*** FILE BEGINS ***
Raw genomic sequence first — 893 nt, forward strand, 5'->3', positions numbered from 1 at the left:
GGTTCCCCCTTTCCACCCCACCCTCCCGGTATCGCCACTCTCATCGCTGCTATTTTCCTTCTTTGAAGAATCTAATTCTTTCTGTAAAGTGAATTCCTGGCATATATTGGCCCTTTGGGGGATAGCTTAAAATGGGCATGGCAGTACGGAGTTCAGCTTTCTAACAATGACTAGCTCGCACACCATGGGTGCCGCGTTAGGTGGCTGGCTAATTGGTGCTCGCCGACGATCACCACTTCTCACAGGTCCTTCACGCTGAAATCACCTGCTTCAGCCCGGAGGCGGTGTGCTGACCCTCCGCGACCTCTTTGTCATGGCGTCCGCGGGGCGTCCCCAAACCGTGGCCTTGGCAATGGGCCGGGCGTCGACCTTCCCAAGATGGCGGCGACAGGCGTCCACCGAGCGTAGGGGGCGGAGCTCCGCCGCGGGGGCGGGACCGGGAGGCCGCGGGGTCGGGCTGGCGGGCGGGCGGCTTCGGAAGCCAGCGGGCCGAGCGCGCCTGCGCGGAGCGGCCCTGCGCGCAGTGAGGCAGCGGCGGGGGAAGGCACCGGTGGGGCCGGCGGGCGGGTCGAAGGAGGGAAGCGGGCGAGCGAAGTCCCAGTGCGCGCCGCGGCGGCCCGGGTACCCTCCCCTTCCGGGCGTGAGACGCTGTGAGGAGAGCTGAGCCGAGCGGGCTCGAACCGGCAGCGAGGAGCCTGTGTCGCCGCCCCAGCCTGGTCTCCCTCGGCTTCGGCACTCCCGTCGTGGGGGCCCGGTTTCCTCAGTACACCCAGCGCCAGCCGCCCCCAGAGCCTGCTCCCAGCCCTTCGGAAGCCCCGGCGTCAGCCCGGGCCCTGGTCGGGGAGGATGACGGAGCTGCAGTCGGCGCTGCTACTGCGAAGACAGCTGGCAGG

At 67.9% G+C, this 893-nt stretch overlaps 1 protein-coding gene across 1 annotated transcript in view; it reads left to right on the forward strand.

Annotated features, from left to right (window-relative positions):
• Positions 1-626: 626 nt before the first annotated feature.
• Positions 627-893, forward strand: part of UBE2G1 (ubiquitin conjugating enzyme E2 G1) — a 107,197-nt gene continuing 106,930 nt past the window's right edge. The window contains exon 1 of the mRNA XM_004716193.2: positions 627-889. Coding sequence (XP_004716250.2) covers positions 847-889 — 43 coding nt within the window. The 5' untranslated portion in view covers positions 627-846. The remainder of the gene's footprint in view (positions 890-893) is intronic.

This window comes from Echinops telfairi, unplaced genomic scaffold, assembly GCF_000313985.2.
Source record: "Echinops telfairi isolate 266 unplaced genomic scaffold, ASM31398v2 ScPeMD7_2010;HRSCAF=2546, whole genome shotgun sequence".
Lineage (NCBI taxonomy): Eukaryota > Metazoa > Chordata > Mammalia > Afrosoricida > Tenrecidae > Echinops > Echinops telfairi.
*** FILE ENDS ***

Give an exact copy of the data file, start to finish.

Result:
Raw genomic sequence first — 893 nt, forward strand, 5'->3', positions numbered from 1 at the left:
GGTTCCCCCTTTCCACCCCACCCTCCCGGTATCGCCACTCTCATCGCTGCTATTTTCCTTCTTTGAAGAATCTAATTCTTTCTGTAAAGTGAATTCCTGGCATATATTGGCCCTTTGGGGGATAGCTTAAAATGGGCATGGCAGTACGGAGTTCAGCTTTCTAACAATGACTAGCTCGCACACCATGGGTGCCGCGTTAGGTGGCTGGCTAATTGGTGCTCGCCGACGATCACCACTTCTCACAGGTCCTTCACGCTGAAATCACCTGCTTCAGCCCGGAGGCGGTGTGCTGACCCTCCGCGACCTCTTTGTCATGGCGTCCGCGGGGCGTCCCCAAACCGTGGCCTTGGCAATGGGCCGGGCGTCGACCTTCCCAAGATGGCGGCGACAGGCGTCCACCGAGCGTAGGGGGCGGAGCTCCGCCGCGGGGGCGGGACCGGGAGGCCGCGGGGTCGGGCTGGCGGGCGGGCGGCTTCGGAAGCCAGCGGGCCGAGCGCGCCTGCGCGGAGCGGCCCTGCGCGCAGTGAGGCAGCGGCGGGGGAAGGCACCGGTGGGGCCGGCGGGCGGGTCGAAGGAGGGAAGCGGGCGAGCGAAGTCCCAGTGCGCGCCGCGGCGGCCCGGGTACCCTCCCCTTCCGGGCGTGAGACGCTGTGAGGAGAGCTGAGCCGAGCGGGCTCGAACCGGCAGCGAGGAGCCTGTGTCGCCGCCCCAGCCTGGTCTCCCTCGGCTTCGGCACTCCCGTCGTGGGGGCCCGGTTTCCTCAGTACACCCAGCGCCAGCCGCCCCCAGAGCCTGCTCCCAGCCCTTCGGAAGCCCCGGCGTCAGCCCGGGCCCTGGTCGGGGAGGATGACGGAGCTGCAGTCGGCGCTGCTACTGCGAAGACAGCTGGCAGG

At 67.9% G+C, this 893-nt stretch overlaps 1 protein-coding gene across 1 annotated transcript in view; it reads left to right on the forward strand.

Annotated features, from left to right (window-relative positions):
• Positions 1-626: 626 nt before the first annotated feature.
• Positions 627-893, forward strand: part of UBE2G1 (ubiquitin conjugating enzyme E2 G1) — a 107,197-nt gene continuing 106,930 nt past the window's right edge. The window contains exon 1 of the mRNA XM_004716193.2: positions 627-889. Coding sequence (XP_004716250.2) covers positions 847-889 — 43 coding nt within the window. The 5' untranslated portion in view covers positions 627-846. The remainder of the gene's footprint in view (positions 890-893) is intronic.

This window comes from Echinops telfairi, unplaced genomic scaffold, assembly GCF_000313985.2.
Source record: "Echinops telfairi isolate 266 unplaced genomic scaffold, ASM31398v2 ScPeMD7_2010;HRSCAF=2546, whole genome shotgun sequence".
Lineage (NCBI taxonomy): Eukaryota > Metazoa > Chordata > Mammalia > Afrosoricida > Tenrecidae > Echinops > Echinops telfairi.